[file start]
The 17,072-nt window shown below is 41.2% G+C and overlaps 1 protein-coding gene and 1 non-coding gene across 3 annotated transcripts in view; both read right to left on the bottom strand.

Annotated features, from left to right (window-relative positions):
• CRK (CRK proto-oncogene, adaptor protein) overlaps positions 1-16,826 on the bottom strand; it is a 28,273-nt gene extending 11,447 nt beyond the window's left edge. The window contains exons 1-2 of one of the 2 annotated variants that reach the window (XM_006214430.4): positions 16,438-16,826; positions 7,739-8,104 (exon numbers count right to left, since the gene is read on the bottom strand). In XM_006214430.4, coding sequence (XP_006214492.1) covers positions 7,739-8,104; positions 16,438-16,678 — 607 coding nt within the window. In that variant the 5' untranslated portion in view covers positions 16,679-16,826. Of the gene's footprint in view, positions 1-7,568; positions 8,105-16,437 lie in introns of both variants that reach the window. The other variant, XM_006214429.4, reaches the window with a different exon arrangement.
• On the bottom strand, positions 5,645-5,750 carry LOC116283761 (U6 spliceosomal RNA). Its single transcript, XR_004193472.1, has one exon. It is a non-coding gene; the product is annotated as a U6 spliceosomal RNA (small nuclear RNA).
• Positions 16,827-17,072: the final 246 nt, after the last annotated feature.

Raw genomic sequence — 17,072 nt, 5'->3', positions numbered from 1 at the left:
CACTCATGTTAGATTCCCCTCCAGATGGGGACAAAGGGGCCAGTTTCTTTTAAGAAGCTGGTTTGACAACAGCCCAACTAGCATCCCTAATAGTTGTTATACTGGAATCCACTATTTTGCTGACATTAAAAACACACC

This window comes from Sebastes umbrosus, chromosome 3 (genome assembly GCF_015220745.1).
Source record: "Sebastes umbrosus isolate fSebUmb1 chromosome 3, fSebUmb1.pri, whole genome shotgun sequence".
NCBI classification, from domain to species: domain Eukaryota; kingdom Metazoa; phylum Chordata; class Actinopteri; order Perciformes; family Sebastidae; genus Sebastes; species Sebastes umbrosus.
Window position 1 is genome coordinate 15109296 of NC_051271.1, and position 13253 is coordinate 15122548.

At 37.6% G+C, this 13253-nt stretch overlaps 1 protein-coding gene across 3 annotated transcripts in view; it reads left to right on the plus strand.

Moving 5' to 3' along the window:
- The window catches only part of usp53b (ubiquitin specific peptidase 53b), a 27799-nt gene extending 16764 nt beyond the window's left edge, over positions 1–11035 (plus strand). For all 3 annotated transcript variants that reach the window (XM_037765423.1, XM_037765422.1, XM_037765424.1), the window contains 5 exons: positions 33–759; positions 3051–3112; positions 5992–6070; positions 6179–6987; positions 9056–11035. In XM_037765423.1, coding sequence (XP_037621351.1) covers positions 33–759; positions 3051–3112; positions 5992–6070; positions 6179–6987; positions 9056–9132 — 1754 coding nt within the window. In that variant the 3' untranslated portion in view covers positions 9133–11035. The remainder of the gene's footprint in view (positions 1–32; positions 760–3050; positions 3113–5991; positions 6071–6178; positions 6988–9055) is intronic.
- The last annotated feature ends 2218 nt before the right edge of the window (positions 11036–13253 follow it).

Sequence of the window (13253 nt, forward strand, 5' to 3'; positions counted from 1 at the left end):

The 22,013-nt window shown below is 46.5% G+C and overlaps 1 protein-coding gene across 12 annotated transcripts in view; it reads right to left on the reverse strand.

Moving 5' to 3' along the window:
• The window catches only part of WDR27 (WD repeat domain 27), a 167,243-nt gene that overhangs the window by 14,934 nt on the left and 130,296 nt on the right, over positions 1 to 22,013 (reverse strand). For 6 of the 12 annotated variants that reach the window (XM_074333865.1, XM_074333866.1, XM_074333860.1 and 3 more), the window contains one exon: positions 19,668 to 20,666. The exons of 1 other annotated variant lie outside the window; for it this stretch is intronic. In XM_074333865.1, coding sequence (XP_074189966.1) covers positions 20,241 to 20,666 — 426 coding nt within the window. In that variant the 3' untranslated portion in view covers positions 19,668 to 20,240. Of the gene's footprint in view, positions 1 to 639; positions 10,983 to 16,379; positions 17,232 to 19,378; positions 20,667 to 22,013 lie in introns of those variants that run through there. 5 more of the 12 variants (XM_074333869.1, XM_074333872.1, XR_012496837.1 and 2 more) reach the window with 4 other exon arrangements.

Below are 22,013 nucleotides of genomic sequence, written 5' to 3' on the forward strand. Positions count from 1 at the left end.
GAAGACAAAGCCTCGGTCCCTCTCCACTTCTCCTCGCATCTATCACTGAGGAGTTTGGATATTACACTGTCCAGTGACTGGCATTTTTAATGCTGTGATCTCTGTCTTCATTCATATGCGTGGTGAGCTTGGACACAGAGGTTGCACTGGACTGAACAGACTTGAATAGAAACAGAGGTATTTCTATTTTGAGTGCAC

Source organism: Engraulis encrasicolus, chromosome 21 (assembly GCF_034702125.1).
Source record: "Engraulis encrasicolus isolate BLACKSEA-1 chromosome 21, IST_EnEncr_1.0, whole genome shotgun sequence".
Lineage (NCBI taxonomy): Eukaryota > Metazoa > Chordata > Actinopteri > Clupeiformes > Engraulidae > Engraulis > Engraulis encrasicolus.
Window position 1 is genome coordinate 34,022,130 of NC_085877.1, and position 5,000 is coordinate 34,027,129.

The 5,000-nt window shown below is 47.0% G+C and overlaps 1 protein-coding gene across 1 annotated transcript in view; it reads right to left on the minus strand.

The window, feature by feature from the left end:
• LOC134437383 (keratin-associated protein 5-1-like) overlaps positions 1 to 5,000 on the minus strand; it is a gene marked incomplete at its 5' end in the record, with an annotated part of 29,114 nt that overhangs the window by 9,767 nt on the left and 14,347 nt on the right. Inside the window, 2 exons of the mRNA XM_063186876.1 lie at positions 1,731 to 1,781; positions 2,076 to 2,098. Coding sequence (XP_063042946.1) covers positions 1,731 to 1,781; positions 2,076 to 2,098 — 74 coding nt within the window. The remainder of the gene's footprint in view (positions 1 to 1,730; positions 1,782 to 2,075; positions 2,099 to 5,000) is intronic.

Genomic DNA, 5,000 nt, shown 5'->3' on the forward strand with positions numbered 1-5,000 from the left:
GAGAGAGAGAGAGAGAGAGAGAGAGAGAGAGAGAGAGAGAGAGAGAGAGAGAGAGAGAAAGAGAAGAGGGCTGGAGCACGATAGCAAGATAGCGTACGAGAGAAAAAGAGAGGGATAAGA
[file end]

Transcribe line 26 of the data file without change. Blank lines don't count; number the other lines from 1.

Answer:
The 5,000-nt window shown below is 47.0% G+C and overlaps 1 protein-coding gene across 1 annotated transcript in view; it reads right to left on the minus strand.